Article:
Today’s blog by my guest blogger, Minette, is all about what happens when you first enter prison and when you are transferred from one facility to another. This is an informative and enlightening look at prison experience.
Often a group of people in jail go together to the first prison, so they usually were not alone when they arrived at the processing center. Several interviewees also had relatives at the prisons they were being sent to so they had someone they knew already there to help ease the process.
Still, most reported being frightened at the start of their prison experience when they were dropped off at the processing center. Usually the night before they left for prison, the jails kept them up most of the night with paperwork or some other busywork. Some interviewees believed the goal was to exhaust them so they were more likely to acquiesce to everything when they got to the prison.
They travel by plane or bus to the processing center. Once there, they walk a distance to their first stop. Even though they reported being exhausted, several people I spoke with indicated they had to pull up all their emotional resources. One female interviewee told me, there is no show of emotions allowed, no crying, you have to be tough and take it. Another female interviewee said it made no difference that she had been to prison before and had spent 8 months in jail waiting and talking about going to prison, she was still terrified, but she just had to put on her big girl panties and push through it. You have to be tough.
At this point in the process, they are no longer part of a group, they felt very alone and scared. The officers bark directions to new prisoners and it is intimidating. The prison is setting the tone. New prisoners are told to strip, are looked over carefully to insure they don’t bring any contraband or untreated communicable diseases into the prison. They are given clothing that identifies them as inmates, a pair of shoes, hygiene items and whatever else the prison provides. If necessary their hair is trimmed, and if it is an unnatural color, died back to a natural color. The possessions they bring with them are recorded, either given back to them, sent back to their family or destroyed. They are given academic tests, intelligence tests, medical tests, eye exams, x-rays, their background and paperwork are reviewed, and they are interviewed. They provide the prison with a list of people they want to be able to call on the phone. They are identified with another set of finger prints, iris scans, and dental records. Some people reported this taking days, others indicated it took up to a couple of months. Based on the results of the processing, they are assigned to a prison unit. Criteria includes the appropriate level of security, the facility does not house someone who is a known threat to them, and there are no familial correctional officers. But while they wait to be transferred, they could be locked up adjacent to significantly more violent criminals. They are not told when they will be transferred to the new prison or which prison it will be. A guard just shows up and says grab your things you are leaving in an hour. Yet, it is not unusual for it to take more than a few hours to start the journey. A prisoner’s time is not particularly respected, and at that moment, they have plenty of time to waste. Prisoners may be shackled to the bus seats then driven to their destination. The ride can be a few hours or a few days. There are limited opportunities to use a bathroom or eat. There are insufficient drivers and guards allocated to each transport to make it a pleasant trip. When someone is unshackled, everything has to come to a stop. Usually they don’t move over the weekends, so they stop at local prisons and wait until Monday to move again. They get minimal services during their stopovers.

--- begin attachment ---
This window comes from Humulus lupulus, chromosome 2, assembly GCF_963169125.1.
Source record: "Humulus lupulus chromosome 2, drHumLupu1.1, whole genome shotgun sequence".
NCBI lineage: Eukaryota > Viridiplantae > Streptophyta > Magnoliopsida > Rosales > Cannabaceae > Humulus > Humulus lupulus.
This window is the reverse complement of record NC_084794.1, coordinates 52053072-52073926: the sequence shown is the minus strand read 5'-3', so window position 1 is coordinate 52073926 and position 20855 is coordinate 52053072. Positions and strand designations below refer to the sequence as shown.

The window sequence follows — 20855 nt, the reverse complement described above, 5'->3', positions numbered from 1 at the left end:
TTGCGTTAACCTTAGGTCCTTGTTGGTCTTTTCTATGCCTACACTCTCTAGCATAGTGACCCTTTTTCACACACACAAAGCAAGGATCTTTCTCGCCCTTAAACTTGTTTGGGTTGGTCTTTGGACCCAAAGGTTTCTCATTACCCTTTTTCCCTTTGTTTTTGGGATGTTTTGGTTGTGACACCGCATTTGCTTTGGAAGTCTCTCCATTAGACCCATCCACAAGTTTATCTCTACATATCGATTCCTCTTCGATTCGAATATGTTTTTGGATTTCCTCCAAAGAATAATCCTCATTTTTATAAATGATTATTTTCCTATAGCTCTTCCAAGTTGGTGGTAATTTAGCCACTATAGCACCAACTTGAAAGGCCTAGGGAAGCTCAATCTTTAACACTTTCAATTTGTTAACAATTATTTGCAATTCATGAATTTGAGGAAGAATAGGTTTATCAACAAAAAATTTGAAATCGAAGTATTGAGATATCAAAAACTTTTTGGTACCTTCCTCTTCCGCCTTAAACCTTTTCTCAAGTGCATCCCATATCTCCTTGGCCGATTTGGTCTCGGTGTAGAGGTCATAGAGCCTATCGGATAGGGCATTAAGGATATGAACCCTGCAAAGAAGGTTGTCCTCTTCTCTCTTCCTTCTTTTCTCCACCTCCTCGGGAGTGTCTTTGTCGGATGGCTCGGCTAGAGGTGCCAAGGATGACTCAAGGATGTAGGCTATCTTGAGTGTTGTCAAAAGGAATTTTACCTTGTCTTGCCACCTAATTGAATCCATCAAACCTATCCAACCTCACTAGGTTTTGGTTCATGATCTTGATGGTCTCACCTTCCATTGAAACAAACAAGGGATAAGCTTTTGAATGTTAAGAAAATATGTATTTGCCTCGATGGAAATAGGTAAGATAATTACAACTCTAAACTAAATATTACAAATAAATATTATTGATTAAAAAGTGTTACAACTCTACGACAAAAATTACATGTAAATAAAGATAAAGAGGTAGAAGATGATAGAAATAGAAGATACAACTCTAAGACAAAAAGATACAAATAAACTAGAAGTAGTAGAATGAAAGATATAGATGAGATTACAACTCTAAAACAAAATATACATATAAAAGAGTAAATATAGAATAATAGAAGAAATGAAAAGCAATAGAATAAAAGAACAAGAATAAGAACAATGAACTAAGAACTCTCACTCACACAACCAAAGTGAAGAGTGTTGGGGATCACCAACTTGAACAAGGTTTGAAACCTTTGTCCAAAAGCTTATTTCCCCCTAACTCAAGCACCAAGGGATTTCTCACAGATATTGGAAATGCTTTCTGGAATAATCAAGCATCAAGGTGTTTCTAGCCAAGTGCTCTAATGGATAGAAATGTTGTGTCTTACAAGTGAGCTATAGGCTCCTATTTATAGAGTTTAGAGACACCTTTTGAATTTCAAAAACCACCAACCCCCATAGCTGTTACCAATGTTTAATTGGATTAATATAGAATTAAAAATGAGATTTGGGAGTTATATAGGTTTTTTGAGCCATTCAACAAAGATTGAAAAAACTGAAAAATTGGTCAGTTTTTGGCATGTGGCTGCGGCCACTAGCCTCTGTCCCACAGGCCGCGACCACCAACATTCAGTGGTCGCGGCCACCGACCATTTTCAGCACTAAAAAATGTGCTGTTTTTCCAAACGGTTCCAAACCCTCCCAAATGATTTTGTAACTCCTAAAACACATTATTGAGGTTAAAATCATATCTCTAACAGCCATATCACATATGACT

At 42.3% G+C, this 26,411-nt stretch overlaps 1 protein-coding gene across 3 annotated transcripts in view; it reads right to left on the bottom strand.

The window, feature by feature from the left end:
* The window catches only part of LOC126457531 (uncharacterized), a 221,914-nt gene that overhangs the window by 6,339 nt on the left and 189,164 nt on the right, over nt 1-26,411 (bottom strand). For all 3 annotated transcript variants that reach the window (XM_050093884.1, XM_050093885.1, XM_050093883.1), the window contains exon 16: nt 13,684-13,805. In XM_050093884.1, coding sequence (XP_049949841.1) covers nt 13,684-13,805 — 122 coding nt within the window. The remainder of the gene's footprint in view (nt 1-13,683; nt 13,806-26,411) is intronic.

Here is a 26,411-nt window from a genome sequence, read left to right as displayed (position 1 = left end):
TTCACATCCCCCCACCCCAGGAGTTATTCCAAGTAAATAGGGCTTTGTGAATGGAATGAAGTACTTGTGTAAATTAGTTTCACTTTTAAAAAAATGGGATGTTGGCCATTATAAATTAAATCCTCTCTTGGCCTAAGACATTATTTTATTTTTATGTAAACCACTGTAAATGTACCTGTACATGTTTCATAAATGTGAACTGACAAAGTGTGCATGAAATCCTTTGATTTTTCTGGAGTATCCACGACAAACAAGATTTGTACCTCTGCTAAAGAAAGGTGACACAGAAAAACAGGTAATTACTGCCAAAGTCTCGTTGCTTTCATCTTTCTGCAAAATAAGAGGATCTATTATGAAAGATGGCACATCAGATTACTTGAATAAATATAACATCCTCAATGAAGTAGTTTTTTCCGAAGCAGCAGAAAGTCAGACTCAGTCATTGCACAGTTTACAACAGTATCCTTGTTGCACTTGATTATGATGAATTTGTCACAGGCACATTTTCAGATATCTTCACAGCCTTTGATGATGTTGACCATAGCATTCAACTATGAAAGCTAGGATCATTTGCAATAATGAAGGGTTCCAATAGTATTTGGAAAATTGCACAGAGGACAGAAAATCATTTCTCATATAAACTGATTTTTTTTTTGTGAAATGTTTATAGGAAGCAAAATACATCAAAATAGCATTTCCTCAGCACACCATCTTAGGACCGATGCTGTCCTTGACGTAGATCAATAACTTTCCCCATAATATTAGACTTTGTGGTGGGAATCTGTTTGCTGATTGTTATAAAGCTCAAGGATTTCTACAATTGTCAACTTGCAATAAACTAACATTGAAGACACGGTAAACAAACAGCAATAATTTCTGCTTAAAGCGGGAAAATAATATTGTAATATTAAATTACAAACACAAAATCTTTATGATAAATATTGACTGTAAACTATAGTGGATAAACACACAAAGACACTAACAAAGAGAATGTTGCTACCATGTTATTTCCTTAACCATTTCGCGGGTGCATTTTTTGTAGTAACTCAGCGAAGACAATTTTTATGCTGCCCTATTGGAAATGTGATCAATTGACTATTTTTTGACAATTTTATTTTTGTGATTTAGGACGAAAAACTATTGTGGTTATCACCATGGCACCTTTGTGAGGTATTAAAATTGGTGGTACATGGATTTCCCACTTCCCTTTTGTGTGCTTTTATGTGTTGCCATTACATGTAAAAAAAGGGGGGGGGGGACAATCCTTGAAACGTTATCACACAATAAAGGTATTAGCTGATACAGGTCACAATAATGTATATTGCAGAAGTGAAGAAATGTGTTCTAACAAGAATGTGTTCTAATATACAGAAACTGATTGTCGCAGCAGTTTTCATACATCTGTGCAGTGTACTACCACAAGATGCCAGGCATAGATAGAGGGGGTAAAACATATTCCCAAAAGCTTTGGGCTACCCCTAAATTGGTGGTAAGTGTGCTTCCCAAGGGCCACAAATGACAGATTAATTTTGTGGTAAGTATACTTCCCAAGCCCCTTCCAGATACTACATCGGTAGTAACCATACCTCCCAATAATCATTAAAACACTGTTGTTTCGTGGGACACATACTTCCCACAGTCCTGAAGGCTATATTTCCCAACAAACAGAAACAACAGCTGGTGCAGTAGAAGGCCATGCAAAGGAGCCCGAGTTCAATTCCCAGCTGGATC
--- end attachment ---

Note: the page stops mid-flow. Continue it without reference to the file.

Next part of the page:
When my son was first transferred from our local Arizona jail to the Texas processing prison, the bus traveled through Nevada, Oregon, Idaho, Utah, and New Mexico to pick up other transferees along the way, and then finally down to Texas. The trip was about a week. He had the right attitude, he told us after he was settled into Texas and he could use the phone, that the countryside was just beautiful as he watched it from the window. He hadn’t been to that part of the country before, so it was really nice to see everything. He didn’t mention the shackles to us, and I didn’t realize what was involved. He stayed there about a month, then he was transferred to another prison. I believe he was transferred four times during the year he was in prison. Potentially, he could have been there eight years.
The timing of any transfers are kept secret because the administration does not want anyone interfering with the relocation. Nor do they want inmates at the receiving prison to be expecting someone. Sometimes a new inmate may have an ugly history with a convict in the new prison that might require retribution in the opinion of that convict. The administration doesn’t want to give them time to prepare. They would like to avoid unnecessary difficulties. But word gets around the prison pretty quickly if someone arriving has a reputation that precedes them or if the new guy happens to be an existing resident’s relative or enemy. Given the high recidivism rates and for some, the long waits in jail before pleading or going to trial, as new prisoners come through the yard, they usually find someone they served time with before. Additionally, police focus on some neighborhoods, so several people I interviewed mentioned they knew people when they got to prison from the old neighborhood.